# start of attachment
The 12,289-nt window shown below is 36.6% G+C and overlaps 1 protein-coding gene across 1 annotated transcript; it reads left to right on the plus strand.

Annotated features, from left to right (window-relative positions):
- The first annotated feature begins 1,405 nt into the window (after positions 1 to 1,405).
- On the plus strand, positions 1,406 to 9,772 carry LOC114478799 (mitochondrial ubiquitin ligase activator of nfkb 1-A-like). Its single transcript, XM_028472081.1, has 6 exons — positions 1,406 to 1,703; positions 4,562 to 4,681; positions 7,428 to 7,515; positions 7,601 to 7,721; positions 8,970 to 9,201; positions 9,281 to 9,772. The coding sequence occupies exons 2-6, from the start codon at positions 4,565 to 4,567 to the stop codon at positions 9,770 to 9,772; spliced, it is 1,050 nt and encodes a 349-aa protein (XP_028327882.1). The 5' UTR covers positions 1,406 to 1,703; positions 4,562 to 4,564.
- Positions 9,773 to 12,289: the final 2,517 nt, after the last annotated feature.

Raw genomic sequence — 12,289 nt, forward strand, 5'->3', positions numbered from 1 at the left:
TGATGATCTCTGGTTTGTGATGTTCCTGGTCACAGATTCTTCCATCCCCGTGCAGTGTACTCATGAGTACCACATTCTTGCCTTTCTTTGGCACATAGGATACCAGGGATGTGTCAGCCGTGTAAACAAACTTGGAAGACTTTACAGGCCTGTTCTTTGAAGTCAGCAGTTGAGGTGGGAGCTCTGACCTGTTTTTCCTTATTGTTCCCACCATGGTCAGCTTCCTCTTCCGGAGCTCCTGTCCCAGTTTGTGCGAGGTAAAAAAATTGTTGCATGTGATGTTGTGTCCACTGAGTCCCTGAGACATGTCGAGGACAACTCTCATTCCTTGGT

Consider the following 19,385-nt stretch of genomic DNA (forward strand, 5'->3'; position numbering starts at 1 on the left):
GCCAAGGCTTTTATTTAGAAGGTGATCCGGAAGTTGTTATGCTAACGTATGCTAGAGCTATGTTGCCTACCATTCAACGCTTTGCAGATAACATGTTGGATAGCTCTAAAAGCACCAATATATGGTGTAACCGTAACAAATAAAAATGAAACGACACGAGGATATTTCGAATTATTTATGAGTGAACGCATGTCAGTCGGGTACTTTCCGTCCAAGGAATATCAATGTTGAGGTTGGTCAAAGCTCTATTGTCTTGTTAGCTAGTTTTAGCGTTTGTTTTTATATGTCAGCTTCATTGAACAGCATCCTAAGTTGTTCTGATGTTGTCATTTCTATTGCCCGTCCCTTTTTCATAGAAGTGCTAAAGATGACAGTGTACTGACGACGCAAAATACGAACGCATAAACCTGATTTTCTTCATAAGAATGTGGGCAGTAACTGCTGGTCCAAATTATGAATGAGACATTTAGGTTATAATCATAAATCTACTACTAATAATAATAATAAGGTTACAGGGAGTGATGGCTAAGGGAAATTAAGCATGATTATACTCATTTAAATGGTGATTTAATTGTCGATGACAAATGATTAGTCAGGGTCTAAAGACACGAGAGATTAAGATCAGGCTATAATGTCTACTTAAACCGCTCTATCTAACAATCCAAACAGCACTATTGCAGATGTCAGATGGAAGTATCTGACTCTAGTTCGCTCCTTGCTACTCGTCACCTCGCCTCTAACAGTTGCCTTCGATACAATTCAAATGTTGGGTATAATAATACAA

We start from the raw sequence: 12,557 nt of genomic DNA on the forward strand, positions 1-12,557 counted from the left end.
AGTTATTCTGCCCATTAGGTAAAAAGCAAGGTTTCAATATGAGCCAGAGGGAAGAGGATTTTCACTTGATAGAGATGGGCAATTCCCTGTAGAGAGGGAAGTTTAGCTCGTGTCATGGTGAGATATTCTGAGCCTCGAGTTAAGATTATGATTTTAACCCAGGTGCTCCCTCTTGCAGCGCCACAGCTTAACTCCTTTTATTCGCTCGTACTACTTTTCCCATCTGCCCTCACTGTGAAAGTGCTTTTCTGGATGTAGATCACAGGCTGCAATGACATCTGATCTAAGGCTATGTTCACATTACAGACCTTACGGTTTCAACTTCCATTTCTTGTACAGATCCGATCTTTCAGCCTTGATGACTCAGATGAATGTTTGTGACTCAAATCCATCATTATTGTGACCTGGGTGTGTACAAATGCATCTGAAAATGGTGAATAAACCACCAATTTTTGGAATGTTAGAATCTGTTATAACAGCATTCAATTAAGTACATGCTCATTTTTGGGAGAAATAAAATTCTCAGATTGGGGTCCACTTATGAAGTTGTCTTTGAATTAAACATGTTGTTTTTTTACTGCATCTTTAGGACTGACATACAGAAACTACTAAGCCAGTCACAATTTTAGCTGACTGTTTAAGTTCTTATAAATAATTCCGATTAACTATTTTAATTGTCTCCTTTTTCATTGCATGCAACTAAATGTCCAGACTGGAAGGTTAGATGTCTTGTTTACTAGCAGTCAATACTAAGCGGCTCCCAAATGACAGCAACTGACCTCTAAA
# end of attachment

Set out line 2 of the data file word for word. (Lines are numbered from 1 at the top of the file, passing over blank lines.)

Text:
Annotated features, from left to right (window-relative positions):